With as tense as the first two episode were, the next two that followed the group on their journey back home to Tokyo was perfect. Yeah, it’s comic relief, but it fits this group oh so very well. The first one was a good spot of fun as the group travels through an area close to where Kenshin grew up, and apparently someone has taken to calling himself the Battousai and strikes fear in the hearts of villains in the area. Of course, he’s got no skill and is just doing what he can to earn some coin and feed some refugee kids he’s taking care. Everyone but Kenshin seems upset at the idea, but he ends up liking the man using his name and what he’s doing with it. Of course, things go sour when a traveling swordsman decides to take out the fake Battousai, regardless of whether he’s real or not, so there’s still some good action to be found.

The final episode on the disc is just perfect though and had us laughing out loud through a lot of it. As they continue to travel, they stop over at an inn and celebrate, having good rooms and lots of food and sake. When time comes to pay the bill, they realize that Kenshin lost the money along the way. So they all end up working chores for the owner, cleaning, cooking and more. Kaoru ends up getting out of some of the chores though when a painter whose traveling himself to find out what art means decides that she’s beauty personified and tries to capture her image properly.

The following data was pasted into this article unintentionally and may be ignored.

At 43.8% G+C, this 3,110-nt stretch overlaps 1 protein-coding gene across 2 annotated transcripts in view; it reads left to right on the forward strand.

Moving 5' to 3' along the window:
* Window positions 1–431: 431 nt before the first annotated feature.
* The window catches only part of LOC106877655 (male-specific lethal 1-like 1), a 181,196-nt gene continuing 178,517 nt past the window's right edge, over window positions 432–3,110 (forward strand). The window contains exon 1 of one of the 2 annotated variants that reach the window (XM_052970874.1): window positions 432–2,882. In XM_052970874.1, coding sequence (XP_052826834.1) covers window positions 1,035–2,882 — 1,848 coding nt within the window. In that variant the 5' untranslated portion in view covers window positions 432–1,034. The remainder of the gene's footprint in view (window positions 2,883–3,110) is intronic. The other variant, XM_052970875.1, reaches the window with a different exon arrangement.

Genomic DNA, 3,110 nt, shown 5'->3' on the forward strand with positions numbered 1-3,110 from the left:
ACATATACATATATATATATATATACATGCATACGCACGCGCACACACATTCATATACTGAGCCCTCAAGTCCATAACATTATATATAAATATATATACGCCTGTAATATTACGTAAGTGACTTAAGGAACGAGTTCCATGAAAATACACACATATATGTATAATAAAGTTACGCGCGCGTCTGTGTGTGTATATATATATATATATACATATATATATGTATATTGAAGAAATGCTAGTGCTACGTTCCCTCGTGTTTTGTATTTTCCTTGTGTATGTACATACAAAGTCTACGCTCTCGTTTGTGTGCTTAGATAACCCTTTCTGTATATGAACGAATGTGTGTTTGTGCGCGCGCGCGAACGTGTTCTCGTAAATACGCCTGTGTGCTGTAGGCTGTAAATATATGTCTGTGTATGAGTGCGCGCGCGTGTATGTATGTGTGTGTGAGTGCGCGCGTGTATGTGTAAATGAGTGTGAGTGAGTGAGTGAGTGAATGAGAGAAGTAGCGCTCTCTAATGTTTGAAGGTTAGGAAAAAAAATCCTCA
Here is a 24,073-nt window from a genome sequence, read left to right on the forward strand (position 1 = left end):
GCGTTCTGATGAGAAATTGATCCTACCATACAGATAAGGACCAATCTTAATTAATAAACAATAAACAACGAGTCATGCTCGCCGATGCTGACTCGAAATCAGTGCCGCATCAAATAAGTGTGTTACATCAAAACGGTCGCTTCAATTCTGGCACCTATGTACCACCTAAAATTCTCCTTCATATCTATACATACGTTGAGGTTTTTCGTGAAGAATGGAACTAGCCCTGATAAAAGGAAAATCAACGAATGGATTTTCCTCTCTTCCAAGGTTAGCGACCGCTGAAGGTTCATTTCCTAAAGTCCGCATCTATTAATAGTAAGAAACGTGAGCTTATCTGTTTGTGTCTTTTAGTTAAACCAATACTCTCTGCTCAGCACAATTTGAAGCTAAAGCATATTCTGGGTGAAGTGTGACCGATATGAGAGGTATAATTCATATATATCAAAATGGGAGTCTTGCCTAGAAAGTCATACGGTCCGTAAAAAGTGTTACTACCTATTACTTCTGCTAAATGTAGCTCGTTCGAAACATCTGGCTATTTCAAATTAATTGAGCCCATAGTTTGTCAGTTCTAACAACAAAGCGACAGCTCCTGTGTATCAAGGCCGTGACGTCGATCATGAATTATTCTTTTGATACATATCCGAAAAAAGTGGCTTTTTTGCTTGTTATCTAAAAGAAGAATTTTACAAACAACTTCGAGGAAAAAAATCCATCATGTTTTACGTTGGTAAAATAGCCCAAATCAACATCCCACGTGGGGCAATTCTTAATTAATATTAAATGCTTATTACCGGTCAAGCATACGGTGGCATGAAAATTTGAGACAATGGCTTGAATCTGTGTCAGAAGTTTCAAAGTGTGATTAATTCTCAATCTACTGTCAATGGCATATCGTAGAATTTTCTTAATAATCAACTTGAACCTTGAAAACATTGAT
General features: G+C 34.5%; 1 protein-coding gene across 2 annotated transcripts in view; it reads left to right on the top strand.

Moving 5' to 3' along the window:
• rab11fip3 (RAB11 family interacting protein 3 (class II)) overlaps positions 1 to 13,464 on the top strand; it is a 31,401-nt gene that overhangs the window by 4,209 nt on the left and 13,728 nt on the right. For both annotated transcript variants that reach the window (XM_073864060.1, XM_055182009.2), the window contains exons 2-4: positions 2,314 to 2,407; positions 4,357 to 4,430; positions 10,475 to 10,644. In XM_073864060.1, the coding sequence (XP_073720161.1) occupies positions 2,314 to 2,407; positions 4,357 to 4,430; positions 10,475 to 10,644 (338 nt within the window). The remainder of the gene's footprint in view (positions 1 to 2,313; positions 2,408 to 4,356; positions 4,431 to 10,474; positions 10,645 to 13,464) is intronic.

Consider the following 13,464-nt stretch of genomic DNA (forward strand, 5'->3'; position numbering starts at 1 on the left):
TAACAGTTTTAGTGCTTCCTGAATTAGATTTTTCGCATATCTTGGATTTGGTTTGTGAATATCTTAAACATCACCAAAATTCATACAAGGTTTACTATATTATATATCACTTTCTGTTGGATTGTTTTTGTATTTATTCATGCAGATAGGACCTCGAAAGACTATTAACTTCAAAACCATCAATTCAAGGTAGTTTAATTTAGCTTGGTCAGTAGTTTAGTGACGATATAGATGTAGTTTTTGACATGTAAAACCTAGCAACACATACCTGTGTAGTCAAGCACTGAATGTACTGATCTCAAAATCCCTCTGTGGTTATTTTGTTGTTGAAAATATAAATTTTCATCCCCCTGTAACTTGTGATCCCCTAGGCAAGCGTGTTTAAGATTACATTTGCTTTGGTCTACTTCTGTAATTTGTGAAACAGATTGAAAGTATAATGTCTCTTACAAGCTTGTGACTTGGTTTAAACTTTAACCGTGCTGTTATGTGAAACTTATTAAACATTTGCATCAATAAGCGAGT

This plays out like a typical modern day show such as Love Hina or Hand Maid May, but done in the Kenshin setting, it just proves to be great. Having the three guys rush into the women’s side of the hot spring when they hear screaming and end up catching a good look at Misao and Kaoru, the ending result is great, with Kenshin managing to avoid almost every item thrown at him. Lots of things like that just made this a great way to cap things off.

This was a great disc all told with solid storytelling from the big arc down to the little light fillerish stories. For those who’ve passed on this series after the Kyoto arc, I think you’re missing some great stuff.

Japanese Language,English Language,English Subtitles,Liner Notes,Dub Outtakes

Review Equipment
Toshiba TW40X81 40" HDTV, Skyworth 1050P Progressive Scan codefree DVD player, Sony STR-DE835 DD/DTS receiver, Monster component cable and Sony speakers.